This is the last article in my series on writing. It addresses a subject feared by some authors and relished by others – that of submission. There is something magical about sending a story out into the world. Once it leaves your laptop it is open to interpretation by anyone who reads it. Consequently, myriad worlds and characters are born from your imagination. How many is down to who you choose to submit to and how you go about it…
- Do your research on both the magazine and its submission guidelines. Brilliantly written though your story may be, it will not be a fit for most journals out there due to the bleak mathematics of themes, submissions guidelines, and audience. Carpet-bombing publications with submissions is not an effective way to get your story accepted. A few well-targeted, well-written submissions has, in my experience, been far more effective in securing publications. In addition, it comes across as far more authentic. Even the most patient editors out there get tired, so make it easy on them. If they want your work in size-74 comic sans, then that’s how they should get it. Don’t give them an easy excuse to throw your work on the discard pile.
- A submission email personally addressed to the editors is a nice touch. It demonstrates that, if nothing else, you’ve gone to the trouble of clicking on their publication’s website. You’re looking to stand out from a large crowd here, so anything that shows that you are familiar with the material they publish can only be a good thing.
- Decide what you want your story to do for you. I use Duotrope for this purpose. It let’s me scan thousands of publication’s acceptance rates, response times, and interviews with the editors themselves. If I think that one of my pieces is good enough, I might search for a print journal and worry less about the time it takes the editors to respond. If I’m looking for a fast publication for a piece I want out quickly, I’ll search for a website whose response time and reply rate is impressive.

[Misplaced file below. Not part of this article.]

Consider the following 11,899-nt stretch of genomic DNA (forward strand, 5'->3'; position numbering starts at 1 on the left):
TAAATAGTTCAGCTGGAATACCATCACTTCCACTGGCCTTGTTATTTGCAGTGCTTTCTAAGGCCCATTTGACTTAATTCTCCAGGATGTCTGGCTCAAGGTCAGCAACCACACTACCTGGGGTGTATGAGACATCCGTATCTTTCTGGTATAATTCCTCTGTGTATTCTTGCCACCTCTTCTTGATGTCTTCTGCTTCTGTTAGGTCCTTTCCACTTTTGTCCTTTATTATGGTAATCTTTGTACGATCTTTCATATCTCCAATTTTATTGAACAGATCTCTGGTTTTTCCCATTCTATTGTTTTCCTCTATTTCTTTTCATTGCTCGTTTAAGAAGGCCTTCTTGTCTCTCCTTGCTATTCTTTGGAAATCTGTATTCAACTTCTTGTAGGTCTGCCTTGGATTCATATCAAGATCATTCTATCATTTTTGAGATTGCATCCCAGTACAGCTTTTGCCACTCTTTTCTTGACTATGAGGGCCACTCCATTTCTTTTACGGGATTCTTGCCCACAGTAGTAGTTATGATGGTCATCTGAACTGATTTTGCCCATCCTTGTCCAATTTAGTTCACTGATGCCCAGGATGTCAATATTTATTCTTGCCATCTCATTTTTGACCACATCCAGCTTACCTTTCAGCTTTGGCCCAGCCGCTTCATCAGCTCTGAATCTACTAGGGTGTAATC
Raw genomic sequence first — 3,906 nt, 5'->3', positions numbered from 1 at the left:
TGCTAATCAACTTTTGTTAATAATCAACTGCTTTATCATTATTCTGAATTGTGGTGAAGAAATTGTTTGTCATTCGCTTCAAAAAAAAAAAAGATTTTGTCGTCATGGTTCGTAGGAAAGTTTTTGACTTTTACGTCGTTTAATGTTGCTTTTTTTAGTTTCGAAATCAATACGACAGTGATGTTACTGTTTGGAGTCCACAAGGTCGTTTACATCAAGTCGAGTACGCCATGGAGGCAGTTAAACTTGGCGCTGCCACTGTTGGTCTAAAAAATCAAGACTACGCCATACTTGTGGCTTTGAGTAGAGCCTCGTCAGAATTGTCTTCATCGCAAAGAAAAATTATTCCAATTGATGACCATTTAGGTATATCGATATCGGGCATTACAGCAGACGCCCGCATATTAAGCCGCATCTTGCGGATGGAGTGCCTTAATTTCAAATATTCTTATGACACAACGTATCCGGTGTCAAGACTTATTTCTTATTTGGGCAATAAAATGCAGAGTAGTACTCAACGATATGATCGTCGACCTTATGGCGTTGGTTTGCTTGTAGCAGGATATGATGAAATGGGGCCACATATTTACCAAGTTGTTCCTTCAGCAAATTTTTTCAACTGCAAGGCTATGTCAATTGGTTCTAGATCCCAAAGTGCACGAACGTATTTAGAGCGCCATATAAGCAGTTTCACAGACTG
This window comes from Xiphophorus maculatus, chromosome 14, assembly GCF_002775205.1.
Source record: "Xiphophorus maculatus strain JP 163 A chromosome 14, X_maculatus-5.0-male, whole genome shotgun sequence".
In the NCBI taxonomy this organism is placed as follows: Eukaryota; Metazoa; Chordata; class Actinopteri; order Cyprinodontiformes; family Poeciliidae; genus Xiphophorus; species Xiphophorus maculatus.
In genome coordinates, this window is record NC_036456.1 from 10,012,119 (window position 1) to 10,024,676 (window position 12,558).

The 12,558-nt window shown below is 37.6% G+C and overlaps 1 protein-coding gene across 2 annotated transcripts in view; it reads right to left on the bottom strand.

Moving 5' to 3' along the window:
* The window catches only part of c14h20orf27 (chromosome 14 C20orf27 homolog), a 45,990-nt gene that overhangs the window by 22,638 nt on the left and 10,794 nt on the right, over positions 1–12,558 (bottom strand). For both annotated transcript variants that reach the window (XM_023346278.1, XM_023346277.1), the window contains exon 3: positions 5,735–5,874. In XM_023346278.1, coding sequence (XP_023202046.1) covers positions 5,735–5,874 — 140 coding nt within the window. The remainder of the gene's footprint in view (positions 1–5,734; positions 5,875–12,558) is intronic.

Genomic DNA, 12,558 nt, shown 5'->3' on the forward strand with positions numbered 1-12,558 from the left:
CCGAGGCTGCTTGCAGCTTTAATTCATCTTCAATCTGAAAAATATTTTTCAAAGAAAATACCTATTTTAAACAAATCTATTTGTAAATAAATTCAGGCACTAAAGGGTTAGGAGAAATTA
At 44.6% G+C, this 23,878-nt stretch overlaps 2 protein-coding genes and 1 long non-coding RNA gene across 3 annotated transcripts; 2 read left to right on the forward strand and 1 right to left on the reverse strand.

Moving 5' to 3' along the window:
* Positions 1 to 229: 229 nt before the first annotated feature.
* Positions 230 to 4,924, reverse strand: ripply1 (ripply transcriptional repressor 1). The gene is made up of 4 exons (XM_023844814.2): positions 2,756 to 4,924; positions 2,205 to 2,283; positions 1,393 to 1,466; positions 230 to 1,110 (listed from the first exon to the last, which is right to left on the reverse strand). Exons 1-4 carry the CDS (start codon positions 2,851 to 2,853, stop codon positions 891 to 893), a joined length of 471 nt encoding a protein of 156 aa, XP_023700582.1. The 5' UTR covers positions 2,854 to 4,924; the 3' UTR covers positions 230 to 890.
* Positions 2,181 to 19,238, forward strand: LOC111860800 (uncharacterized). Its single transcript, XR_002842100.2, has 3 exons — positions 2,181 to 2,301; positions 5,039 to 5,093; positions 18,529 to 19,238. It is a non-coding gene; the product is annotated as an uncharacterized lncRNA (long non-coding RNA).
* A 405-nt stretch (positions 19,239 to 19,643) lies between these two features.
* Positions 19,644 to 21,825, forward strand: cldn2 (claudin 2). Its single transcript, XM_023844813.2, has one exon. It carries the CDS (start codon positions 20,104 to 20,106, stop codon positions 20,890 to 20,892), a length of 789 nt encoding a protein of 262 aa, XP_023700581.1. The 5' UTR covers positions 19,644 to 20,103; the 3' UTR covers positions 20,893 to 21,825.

- This is more of an observation than a piece of advice. Too often there is an unequal relationship between the author and the editors of magazines. My pet hate is journals who state the following
- We want your work
- We won’t pay you
- We don’t accept simultaneous submissions
- We don’t send replies to unsuccessful submissions
We need to remember that our stories are the lifeblood of these magazines. There are publications out there whose editors genuinely engage and value their contributors. We should be rewarding good behaviour and submitting our work to those who value it, rather than to those who treat submissions as, at best, a mild irritation. I’ve built up some really fruitful relationships with editors who treat authors as partners in a shared endeavour.
***Thanks for reading. Any comments are most welcome***
Other instalments in my writing advice series are below: